When Even the Illusion is Gone:
"Black Box" Voting and Faith-Based
- by Adam Levenstein
"I am committed to helping Ohio deliver its electoral votes to the President next year."
--Walden O'Dell, CEO, Diebold Inc.
"It's not he who casts the votes that matters--but he who counts the votes."
"There were security holes all over it."
--Roxanne Jekot, computer programmer who examined Diebold's voting machines
In the United States, we don't have much in the way of democracy. Every four years, we go to the polls, and select which white man from one of our two corporate-backed parties we want to be President. Then - lest our votes directly go towards the individual in question - faceless electors who our votes actually go to meet and they vote in the actual President.
Beyond that, every two years we select Congressional representatives; sometimes some people of color and women manage to slip in, but it's almost always from the same two parties.
In 2000, everything changed. Recount after recount in Florida yielded differing results, none establishing a clear majority. The nation was riveted; which group of faceless electors was going to vote in the President? Democrat Al Gore's electors, or George W. Bush's electors? Eventually, the Supreme Court stepped in and told Florida to stop counting the votes; the last recount, which showed Bush in the lead by the slimmest of margins. Compelled by the order, life-long Republican Secretary of State Katherine Harris faithfully certified the results, with George W. Bush the winner.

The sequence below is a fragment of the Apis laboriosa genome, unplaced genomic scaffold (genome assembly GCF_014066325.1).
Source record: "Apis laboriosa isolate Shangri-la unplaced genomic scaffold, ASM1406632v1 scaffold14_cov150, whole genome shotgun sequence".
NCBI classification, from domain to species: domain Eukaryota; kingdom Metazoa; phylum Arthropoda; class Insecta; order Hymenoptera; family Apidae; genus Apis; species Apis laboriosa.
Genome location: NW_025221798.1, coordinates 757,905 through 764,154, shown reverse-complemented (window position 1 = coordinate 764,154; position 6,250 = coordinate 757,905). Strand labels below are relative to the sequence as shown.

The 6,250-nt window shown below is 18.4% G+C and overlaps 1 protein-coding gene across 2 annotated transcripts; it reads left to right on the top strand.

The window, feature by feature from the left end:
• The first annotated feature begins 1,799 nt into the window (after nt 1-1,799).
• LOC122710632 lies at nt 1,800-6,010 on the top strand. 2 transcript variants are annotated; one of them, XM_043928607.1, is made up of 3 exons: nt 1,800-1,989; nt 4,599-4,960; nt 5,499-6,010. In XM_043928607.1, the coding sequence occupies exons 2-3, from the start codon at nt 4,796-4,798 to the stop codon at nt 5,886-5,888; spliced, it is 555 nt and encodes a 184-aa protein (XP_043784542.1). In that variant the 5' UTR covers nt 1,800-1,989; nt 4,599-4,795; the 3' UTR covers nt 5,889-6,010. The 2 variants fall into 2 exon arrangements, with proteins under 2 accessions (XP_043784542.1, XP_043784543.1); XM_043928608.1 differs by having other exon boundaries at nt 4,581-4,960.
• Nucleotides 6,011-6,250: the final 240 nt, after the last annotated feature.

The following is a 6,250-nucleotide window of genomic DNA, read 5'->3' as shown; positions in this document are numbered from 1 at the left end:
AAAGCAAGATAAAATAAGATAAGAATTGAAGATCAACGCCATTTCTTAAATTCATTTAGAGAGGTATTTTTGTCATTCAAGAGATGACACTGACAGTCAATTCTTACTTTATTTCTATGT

Immediately after the recounts started, explanations flew. Initially, the confusion was due to ill-conceived "butterfly" ballots that voters could potentially misalign. Then, hanging pieces of paper called "chad" were to blame. We weren't given the option to decide that maybe, just maybe, the thousands of African-American voters systematically removed from the polls under the guise of "making sure felons didn't vote" might have had something to do with the problem.
After the election was "settled" by the Supreme Court, discussion shifted to the antiquate voting technology; Florida, like many other states, relied on hole-punched paper ballots that were then tabulated by machine. How, people wondered, could we get an accurate, quick count of the votes that would never result in recount after recount?
Enter electronic voting. On a basic level, it makes perfect sense; rather than messing with paper ballots, mismatched holes, hanging chad, and the like, the voter simply touches the name of the candidate on the screen, and the vote is counted on an internal memory module. The memory modules from the machines are then taken to a central location, where the votes are tabulated. Soon enough, firms across the nation were lining up to offer states electronic voting systems.
The inherent problem of electronic voting is that there's no paper trail; there is no way to independently verify whether the votes were counted correctly or went to the right candidate. The machines don't even print a paper receipt-which would allow the voter, at least, to verify who they voted for.
Further adding to the problems, there is no way to evaluate the systems themselves; Diebold's systems, proprietary in nature, are not accessible to the public. To establish itself, Diebold permitted a select few to look at their systems and source code. Before examining these systems, these individuals had to sign Non-Disclosure Agreements, insuring that they could reveal little about the way the system works.
The few details that have emerged show that, at best, the Diebold system has some major security flaws. Computer experts, including programmers and technical architects, have found numerous flaws all over the system. Roxanne Jekot, a computer programmer with 20 years experience, was able to do a line-by-line code review of the system. She claims that much of it "looked like the homework my first-year students might have turned in." Further studies sponsored by Johns Hopkins University and the state of Maryland have numbered the security flaws in the hundreds.